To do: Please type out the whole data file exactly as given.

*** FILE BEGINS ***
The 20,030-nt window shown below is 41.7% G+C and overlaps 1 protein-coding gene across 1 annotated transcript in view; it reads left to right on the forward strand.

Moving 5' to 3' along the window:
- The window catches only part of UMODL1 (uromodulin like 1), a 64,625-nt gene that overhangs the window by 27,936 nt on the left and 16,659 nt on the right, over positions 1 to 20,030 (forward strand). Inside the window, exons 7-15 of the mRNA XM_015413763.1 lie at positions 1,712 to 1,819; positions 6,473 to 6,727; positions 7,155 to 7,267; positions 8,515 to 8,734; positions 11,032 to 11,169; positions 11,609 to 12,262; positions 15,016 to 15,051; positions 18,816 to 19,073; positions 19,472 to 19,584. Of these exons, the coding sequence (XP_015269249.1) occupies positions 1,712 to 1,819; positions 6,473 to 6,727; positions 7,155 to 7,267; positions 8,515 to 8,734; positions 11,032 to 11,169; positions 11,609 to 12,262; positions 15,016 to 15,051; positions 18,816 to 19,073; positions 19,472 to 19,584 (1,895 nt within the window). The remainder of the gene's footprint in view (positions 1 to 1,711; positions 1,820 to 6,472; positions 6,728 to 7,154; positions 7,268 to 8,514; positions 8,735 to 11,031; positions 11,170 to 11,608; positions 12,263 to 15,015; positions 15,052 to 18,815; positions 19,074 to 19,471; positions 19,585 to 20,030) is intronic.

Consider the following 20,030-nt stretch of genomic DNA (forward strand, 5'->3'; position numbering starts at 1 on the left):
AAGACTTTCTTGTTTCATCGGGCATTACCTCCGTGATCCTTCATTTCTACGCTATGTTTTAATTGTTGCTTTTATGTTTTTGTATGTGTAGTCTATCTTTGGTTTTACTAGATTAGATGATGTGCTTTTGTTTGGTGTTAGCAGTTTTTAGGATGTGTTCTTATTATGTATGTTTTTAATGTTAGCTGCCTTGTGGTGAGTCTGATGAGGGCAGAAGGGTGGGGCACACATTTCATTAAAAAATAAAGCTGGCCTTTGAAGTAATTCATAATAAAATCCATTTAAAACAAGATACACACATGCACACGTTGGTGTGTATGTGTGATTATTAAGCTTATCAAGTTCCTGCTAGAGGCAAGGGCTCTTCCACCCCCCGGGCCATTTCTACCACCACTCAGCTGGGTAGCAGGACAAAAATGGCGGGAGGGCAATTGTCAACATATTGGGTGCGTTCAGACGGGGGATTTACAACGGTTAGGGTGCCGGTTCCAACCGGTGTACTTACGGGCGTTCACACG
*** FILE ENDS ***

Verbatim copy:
The 20,030-nt window shown below is 41.7% G+C and overlaps 1 protein-coding gene across 1 annotated transcript in view; it reads left to right on the forward strand.

Moving 5' to 3' along the window:
- The window catches only part of UMODL1 (uromodulin like 1), a 64,625-nt gene that overhangs the window by 27,936 nt on the left and 16,659 nt on the right, over positions 1 to 20,030 (forward strand). Inside the window, exons 7-15 of the mRNA XM_015413763.1 lie at positions 1,712 to 1,819; positions 6,473 to 6,727; positions 7,155 to 7,267; positions 8,515 to 8,734; positions 11,032 to 11,169; positions 11,609 to 12,262; positions 15,016 to 15,051; positions 18,816 to 19,073; positions 19,472 to 19,584. Of these exons, the coding sequence (XP_015269249.1) occupies positions 1,712 to 1,819; positions 6,473 to 6,727; positions 7,155 to 7,267; positions 8,515 to 8,734; positions 11,032 to 11,169; positions 11,609 to 12,262; positions 15,016 to 15,051; positions 18,816 to 19,073; positions 19,472 to 19,584 (1,895 nt within the window). The remainder of the gene's footprint in view (positions 1 to 1,711; positions 1,820 to 6,472; positions 6,728 to 7,154; positions 7,268 to 8,514; positions 8,735 to 11,031; positions 11,170 to 11,608; positions 12,263 to 15,015; positions 15,052 to 18,815; positions 19,074 to 19,471; positions 19,585 to 20,030) is intronic.

Consider the following 20,030-nt stretch of genomic DNA (forward strand, 5'->3'; position numbering starts at 1 on the left):
AAGACTTTCTTGTTTCATCGGGCATTACCTCCGTGATCCTTCATTTCTACGCTATGTTTTAATTGTTGCTTTTATGTTTTTGTATGTGTAGTCTATCTTTGGTTTTACTAGATTAGATGATGTGCTTTTGTTTGGTGTTAGCAGTTTTTAGGATGTGTTCTTATTATGTATGTTTTTAATGTTAGCTGCCTTGTGGTGAGTCTGATGAGGGCAGAAGGGTGGGGCACACATTTCATTAAAAAATAAAGCTGGCCTTTGAAGTAATTCATAATAAAATCCATTTAAAACAAGATACACACATGCACACGTTGGTGTGTATGTGTGATTATTAAGCTTATCAAGTTCCTGCTAGAGGCAAGGGCTCTTCCACCCCCCGGGCCATTTCTACCACCACTCAGCTGGGTAGCAGGACAAAAATGGCGGGAGGGCAATTGTCAACATATTGGGTGCGTTCAGACGGGGGATTTACAACGGTTAGGGTGCCGGTTCCAACCGGTGTACTTACGGGCGTTCACACG